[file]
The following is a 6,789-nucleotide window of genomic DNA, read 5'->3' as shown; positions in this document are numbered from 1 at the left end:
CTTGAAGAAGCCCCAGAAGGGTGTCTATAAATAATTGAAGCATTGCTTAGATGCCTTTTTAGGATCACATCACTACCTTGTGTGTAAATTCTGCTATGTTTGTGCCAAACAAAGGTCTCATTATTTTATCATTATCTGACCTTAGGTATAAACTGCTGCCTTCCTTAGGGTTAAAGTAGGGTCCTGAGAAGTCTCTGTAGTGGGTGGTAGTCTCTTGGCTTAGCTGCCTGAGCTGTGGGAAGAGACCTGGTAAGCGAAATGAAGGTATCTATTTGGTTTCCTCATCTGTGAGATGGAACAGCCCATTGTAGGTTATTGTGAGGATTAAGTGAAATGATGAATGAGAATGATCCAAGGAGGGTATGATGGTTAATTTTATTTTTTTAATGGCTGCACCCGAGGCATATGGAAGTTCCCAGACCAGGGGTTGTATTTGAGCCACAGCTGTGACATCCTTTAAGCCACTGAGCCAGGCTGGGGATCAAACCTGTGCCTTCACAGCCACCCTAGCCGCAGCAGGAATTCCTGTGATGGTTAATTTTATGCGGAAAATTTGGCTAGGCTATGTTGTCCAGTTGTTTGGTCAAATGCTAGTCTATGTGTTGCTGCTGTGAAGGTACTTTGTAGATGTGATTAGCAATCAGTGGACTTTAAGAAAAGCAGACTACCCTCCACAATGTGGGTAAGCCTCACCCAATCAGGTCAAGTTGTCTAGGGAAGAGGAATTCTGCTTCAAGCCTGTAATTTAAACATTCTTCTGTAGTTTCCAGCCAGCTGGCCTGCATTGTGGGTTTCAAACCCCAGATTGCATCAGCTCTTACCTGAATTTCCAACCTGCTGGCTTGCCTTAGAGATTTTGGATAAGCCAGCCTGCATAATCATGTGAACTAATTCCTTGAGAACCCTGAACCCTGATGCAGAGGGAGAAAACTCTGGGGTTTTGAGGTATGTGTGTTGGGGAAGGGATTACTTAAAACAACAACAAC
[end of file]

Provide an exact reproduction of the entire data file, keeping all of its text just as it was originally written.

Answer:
The following is a 6,789-nucleotide window of genomic DNA, read 5'->3' as shown; positions in this document are numbered from 1 at the left end:
CTTGAAGAAGCCCCAGAAGGGTGTCTATAAATAATTGAAGCATTGCTTAGATGCCTTTTTAGGATCACATCACTACCTTGTGTGTAAATTCTGCTATGTTTGTGCCAAACAAAGGTCTCATTATTTTATCATTATCTGACCTTAGGTATAAACTGCTGCCTTCCTTAGGGTTAAAGTAGGGTCCTGAGAAGTCTCTGTAGTGGGTGGTAGTCTCTTGGCTTAGCTGCCTGAGCTGTGGGAAGAGACCTGGTAAGCGAAATGAAGGTATCTATTTGGTTTCCTCATCTGTGAGATGGAACAGCCCATTGTAGGTTATTGTGAGGATTAAGTGAAATGATGAATGAGAATGATCCAAGGAGGGTATGATGGTTAATTTTATTTTTTTAATGGCTGCACCCGAGGCATATGGAAGTTCCCAGACCAGGGGTTGTATTTGAGCCACAGCTGTGACATCCTTTAAGCCACTGAGCCAGGCTGGGGATCAAACCTGTGCCTTCACAGCCACCCTAGCCGCAGCAGGAATTCCTGTGATGGTTAATTTTATGCGGAAAATTTGGCTAGGCTATGTTGTCCAGTTGTTTGGTCAAATGCTAGTCTATGTGTTGCTGCTGTGAAGGTACTTTGTAGATGTGATTAGCAATCAGTGGACTTTAAGAAAAGCAGACTACCCTCCACAATGTGGGTAAGCCTCACCCAATCAGGTCAAGTTGTCTAGGGAAGAGGAATTCTGCTTCAAGCCTGTAATTTAAACATTCTTCTGTAGTTTCCAGCCAGCTGGCCTGCATTGTGGGTTTCAAACCCCAGATTGCATCAGCTCTTACCTGAATTTCCAACCTGCTGGCTTGCCTTAGAGATTTTGGATAAGCCAGCCTGCATAATCATGTGAACTAATTCCTTGAGAACCCTGAACCCTGATGCAGAGGGAGAAAACTCTGGGGTTTTGAGGTATGTGTGTTGGGGAAGGGATTACTTAAAACAACAACAAC